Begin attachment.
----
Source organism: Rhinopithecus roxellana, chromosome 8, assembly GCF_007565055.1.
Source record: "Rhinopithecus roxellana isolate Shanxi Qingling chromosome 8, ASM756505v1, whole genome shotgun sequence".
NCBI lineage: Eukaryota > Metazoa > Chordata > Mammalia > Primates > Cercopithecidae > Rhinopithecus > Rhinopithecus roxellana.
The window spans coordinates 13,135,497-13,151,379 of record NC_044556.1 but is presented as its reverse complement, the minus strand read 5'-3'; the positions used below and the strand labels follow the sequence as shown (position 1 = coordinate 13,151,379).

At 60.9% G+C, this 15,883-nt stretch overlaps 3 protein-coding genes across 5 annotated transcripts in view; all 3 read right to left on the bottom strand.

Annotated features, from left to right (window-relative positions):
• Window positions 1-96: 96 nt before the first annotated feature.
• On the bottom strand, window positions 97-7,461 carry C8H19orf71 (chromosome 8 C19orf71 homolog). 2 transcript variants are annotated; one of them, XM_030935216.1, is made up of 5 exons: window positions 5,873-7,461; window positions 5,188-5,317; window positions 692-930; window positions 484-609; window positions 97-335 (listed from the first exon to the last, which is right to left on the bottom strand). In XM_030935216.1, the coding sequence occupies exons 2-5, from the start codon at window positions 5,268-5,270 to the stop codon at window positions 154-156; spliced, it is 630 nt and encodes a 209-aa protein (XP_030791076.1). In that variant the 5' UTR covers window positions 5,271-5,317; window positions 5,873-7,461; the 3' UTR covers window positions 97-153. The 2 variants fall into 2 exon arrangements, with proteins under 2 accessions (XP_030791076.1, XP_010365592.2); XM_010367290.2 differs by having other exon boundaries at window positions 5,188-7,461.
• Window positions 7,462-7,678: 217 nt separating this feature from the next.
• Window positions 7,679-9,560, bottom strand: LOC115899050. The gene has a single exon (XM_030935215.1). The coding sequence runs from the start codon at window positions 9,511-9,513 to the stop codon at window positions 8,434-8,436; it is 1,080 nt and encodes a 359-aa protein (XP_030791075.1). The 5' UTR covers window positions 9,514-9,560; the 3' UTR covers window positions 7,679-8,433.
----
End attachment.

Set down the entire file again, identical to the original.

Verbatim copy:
Source organism: Rhinopithecus roxellana, chromosome 8, assembly GCF_007565055.1.
Source record: "Rhinopithecus roxellana isolate Shanxi Qingling chromosome 8, ASM756505v1, whole genome shotgun sequence".
NCBI lineage: Eukaryota > Metazoa > Chordata > Mammalia > Primates > Cercopithecidae > Rhinopithecus > Rhinopithecus roxellana.
The window spans coordinates 13,135,497-13,151,379 of record NC_044556.1 but is presented as its reverse complement, the minus strand read 5'-3'; the positions used below and the strand labels follow the sequence as shown (position 1 = coordinate 13,151,379).

At 60.9% G+C, this 15,883-nt stretch overlaps 3 protein-coding genes across 5 annotated transcripts in view; all 3 read right to left on the bottom strand.

Annotated features, from left to right (window-relative positions):
• Window positions 1-96: 96 nt before the first annotated feature.
• On the bottom strand, window positions 97-7,461 carry C8H19orf71 (chromosome 8 C19orf71 homolog). 2 transcript variants are annotated; one of them, XM_030935216.1, is made up of 5 exons: window positions 5,873-7,461; window positions 5,188-5,317; window positions 692-930; window positions 484-609; window positions 97-335 (listed from the first exon to the last, which is right to left on the bottom strand). In XM_030935216.1, the coding sequence occupies exons 2-5, from the start codon at window positions 5,268-5,270 to the stop codon at window positions 154-156; spliced, it is 630 nt and encodes a 209-aa protein (XP_030791076.1). In that variant the 5' UTR covers window positions 5,271-5,317; window positions 5,873-7,461; the 3' UTR covers window positions 97-153. The 2 variants fall into 2 exon arrangements, with proteins under 2 accessions (XP_030791076.1, XP_010365592.2); XM_010367290.2 differs by having other exon boundaries at window positions 5,188-7,461.
• Window positions 7,462-7,678: 217 nt separating this feature from the next.
• Window positions 7,679-9,560, bottom strand: LOC115899050. The gene has a single exon (XM_030935215.1). The coding sequence runs from the start codon at window positions 9,511-9,513 to the stop codon at window positions 8,434-8,436; it is 1,080 nt and encodes a 359-aa protein (XP_030791075.1). The 5' UTR covers window positions 9,514-9,560; the 3' UTR covers window positions 7,679-8,433.